The government’s efforts to rehabilitate and reintegrate families repatriated from the Syrian conflict zone are progressing well, Minister of Homeland Security and Technology Ali Ihusaan has revealed. This initiative comes after the January return of 21 individuals from five families, including 15 children, who had been living in camps near the Syria-Turkey border.

The repatriated individuals, comprising five women, one man, and 15 children, have been placed in the care of the National Reintegration Centre (NRC), a facility designed to provide treatment and rehabilitation for those returning from conflict zones.

Minister Ihusaan, in a television interview, stressed the innocence of most repatriated individuals, particularly highlighting the children’s status. The government is committed to guaranteeing the rights and providing protection to these young individuals as mandated by law, he assured.

The minister also revealed that the government has received information about 100 more individuals, mostly children, seeking to return from conflict zones in Syria.

“Identifying Maldivian nationals, especially children, is challenging due to the difficulty of biometric verification in such conditions,” Minister Ihusaan noted, outlining the multi-phased approach being taken to address the situation, which starts with securing access to the locations where these individuals are currently living—a task currently being undertaken by the Foreign Ministry.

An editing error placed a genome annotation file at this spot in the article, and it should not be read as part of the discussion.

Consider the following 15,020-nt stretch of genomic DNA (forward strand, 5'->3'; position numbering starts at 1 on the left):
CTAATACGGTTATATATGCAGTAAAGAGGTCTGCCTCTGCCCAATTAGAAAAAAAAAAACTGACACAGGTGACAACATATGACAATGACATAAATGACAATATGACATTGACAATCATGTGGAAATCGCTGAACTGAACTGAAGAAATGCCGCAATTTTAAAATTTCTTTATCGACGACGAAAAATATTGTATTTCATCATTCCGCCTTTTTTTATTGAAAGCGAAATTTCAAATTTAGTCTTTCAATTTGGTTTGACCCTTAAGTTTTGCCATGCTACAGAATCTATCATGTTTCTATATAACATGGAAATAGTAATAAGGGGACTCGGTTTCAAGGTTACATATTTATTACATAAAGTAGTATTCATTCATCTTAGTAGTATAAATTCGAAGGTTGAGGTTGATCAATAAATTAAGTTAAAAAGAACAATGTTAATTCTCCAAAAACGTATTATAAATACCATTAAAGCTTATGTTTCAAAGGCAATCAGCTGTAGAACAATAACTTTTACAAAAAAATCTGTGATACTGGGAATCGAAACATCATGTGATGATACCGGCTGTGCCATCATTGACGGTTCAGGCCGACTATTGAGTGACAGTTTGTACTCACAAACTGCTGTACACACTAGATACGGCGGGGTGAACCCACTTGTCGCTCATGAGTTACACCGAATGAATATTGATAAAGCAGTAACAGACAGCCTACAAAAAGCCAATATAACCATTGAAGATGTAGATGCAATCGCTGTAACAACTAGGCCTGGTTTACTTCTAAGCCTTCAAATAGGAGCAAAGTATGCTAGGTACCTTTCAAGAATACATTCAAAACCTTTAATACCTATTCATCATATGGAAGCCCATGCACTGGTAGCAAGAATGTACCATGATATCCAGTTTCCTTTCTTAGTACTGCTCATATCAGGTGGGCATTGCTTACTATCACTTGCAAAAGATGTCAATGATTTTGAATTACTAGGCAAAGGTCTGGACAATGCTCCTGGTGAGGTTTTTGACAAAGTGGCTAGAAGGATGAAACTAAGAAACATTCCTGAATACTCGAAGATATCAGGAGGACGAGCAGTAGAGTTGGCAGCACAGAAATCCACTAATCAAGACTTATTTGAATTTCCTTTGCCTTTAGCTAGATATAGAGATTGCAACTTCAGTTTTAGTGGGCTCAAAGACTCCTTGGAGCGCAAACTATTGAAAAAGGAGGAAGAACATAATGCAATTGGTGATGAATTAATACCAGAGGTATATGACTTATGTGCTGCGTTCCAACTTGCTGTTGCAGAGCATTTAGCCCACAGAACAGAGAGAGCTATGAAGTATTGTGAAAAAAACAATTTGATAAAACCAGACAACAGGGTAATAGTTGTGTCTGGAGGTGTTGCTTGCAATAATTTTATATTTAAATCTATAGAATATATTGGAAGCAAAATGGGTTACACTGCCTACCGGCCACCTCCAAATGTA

Minister Ihusaan highlighted the successful reintegration of the most recently rehabilitated family at the centre, noting their positive behaviour within the community. He praised the treatment provided by the NRC, describing it as effective and progressing well.

The NRC has four separate blocks to cater for the needs of the repatriated individuals: one for women, another for children under 18, a third for men over 18, and a final block for families. It can treat 72 individuals and five families simultaneously.

Currently, all conflict zones in Syria are classified as banned zones under the Anti-Terror Act. Individuals travelling to participate in foreign conflicts in these war zones will face jail terms of five to six years.

Reports suggest that over 100 Maldivians in Syria, including those affiliated with Islamic State (IS) and al-Qaeda, have expressed a desire to return home. The Maldives has faced challenges with ISIS supporters, first documented in 2014 when over 300 people protested in Malé against democracy.

The National Bureau of Economic Research has noted that one out of every 500 Maldivians has joined an extremist group in the Middle East, with the Maldives having the world’s second-highest per capita rate of people fighting for ISIS.

In response to these threats, the Maldivian government has implemented several counter-terrorism measures. In 2021, the third amendment to the Anti-Terrorism Act was ratified, enhancing police powers to investigate terrorism-related cases and detain suspects.

A Joint Interagency Operations Centre (JIOC) was established to counter terrorist attacks. Additionally, the Fifth Amendment to the Penal Code was ratified to address hate crimes, particularly those labelling individuals as non-believers or anti-Islamic based on religious views.